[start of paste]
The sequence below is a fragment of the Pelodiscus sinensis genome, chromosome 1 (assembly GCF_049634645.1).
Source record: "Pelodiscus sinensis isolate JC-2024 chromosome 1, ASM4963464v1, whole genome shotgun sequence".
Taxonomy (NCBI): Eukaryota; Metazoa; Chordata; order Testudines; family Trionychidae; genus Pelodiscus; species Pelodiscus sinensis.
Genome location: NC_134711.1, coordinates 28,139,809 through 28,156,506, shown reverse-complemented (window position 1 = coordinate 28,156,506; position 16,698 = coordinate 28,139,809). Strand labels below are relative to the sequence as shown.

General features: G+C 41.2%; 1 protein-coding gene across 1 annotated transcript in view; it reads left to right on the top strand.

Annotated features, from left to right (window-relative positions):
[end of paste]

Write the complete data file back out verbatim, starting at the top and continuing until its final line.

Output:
The sequence below is a fragment of the Pelodiscus sinensis genome, chromosome 1 (assembly GCF_049634645.1).
Source record: "Pelodiscus sinensis isolate JC-2024 chromosome 1, ASM4963464v1, whole genome shotgun sequence".
Taxonomy (NCBI): Eukaryota; Metazoa; Chordata; order Testudines; family Trionychidae; genus Pelodiscus; species Pelodiscus sinensis.
Genome location: NC_134711.1, coordinates 28,139,809 through 28,156,506, shown reverse-complemented (window position 1 = coordinate 28,156,506; position 16,698 = coordinate 28,139,809). Strand labels below are relative to the sequence as shown.

General features: G+C 41.2%; 1 protein-coding gene across 1 annotated transcript in view; it reads left to right on the top strand.

Annotated features, from left to right (window-relative positions):